Out of the question

Some work prospect requirements are definitely out of the question for me, not so much as a pure matter of preference, but due to a very distinct lack of aptitude as well as passion. Some of these requirements or opportunities are:

  • Requires physical strength, heavy lifting
  • Requires precision dexterity or careful physical coordination (watch repair, surgery, music, drawing, performance)
  • Requires strong people skills
  • Requires working with difficult people
  • Sales, selling
  • Customer service, working with difficult people
  • Hospitality
  • Motivating people
  • Persuading people
  • Managing people
  • Personnel management
  • Requires great patience
  • Requires great tolerance
  • Requires great empathy
  • Requires great sensitivity
  • Requires use of emotion and pressure to influence people
  • Physical contact with people
  • Flesh and blood (health care, or even massage)
  • Foreign language skills, fluency
  • Reading people
  • Detecting lies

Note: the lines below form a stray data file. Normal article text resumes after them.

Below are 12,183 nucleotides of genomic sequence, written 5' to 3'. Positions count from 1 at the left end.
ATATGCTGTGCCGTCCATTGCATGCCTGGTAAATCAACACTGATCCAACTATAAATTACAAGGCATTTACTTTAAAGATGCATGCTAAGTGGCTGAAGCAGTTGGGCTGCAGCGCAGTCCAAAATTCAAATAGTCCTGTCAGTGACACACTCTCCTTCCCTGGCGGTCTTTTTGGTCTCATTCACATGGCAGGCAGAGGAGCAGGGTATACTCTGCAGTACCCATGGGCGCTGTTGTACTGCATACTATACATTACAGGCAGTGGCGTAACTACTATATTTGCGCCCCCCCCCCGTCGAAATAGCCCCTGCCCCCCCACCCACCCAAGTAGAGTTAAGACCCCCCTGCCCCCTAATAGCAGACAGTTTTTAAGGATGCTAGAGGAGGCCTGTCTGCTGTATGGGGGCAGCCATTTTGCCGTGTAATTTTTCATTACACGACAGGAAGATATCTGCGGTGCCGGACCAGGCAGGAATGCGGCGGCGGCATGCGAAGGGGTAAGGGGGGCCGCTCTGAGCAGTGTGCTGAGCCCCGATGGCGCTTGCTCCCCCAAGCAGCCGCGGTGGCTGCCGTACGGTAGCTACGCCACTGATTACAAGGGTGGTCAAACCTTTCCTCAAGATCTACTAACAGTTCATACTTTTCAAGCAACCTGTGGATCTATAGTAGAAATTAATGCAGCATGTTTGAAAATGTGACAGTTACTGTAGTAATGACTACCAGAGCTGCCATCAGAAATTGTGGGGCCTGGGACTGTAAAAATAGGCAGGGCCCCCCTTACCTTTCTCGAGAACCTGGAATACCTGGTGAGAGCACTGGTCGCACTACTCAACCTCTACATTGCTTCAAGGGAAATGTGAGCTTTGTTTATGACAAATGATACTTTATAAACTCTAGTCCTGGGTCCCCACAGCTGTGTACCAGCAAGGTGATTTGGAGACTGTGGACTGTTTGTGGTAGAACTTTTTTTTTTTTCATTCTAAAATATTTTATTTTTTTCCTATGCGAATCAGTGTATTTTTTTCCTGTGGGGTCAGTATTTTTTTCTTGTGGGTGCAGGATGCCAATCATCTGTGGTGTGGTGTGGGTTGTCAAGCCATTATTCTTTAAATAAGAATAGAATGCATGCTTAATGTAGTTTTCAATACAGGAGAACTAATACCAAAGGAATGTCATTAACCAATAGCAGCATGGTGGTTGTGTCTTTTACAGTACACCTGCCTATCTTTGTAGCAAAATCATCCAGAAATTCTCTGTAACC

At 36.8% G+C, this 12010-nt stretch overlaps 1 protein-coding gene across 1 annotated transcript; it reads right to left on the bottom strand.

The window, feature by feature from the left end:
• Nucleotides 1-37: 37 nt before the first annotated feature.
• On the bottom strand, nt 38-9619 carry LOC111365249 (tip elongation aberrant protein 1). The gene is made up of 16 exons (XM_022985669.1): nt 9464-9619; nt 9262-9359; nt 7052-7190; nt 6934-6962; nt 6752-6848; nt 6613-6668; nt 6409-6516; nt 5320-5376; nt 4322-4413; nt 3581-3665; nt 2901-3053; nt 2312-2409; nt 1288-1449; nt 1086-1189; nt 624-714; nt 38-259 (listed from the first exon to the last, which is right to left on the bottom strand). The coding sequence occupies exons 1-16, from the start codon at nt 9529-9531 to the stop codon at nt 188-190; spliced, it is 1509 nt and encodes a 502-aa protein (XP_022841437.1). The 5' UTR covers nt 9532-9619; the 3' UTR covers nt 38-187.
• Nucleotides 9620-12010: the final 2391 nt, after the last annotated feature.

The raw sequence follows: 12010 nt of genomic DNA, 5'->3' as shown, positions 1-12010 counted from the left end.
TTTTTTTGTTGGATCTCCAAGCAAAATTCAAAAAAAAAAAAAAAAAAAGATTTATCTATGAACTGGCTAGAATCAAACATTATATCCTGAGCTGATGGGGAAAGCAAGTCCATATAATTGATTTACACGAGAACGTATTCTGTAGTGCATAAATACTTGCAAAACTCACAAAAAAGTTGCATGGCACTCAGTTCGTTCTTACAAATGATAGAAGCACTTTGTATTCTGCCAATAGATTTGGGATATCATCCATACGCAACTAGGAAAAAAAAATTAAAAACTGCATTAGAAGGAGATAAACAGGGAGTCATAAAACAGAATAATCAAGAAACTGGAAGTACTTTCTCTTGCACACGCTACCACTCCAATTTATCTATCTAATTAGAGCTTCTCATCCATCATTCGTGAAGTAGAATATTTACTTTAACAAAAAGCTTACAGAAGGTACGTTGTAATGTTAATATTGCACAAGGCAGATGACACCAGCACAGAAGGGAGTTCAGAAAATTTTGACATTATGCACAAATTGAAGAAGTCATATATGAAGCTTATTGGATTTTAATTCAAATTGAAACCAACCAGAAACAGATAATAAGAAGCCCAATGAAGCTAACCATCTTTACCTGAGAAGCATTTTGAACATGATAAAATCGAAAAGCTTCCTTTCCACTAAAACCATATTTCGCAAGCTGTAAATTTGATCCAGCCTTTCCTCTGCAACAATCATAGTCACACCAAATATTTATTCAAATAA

• Negotiation
  • Suffering fools gladly
  • Working with children
  • Working with the elderly
  • Working with the disabled
  • Working with animals
  • Cooking, food preparation
  • Intense mental focus
  • Great writing skills (professional level)
  • Great speaking skills, public speaking
  • Great short-term memory
  • Great memorization ability
  • Impeccable appearance and picture-perfect smile
  • Requires excessive formality, including attire such as jacket or tie
  • An environment marked by convention and orthodoxy and not giving high approval to the unconventional and unorthodox
  • A partisan environment where passionate belief in the organization’s vision is mandatory — such as environmentalism, social justice, racial justice, and conservatism
  • Creative work — arts, fiction, theater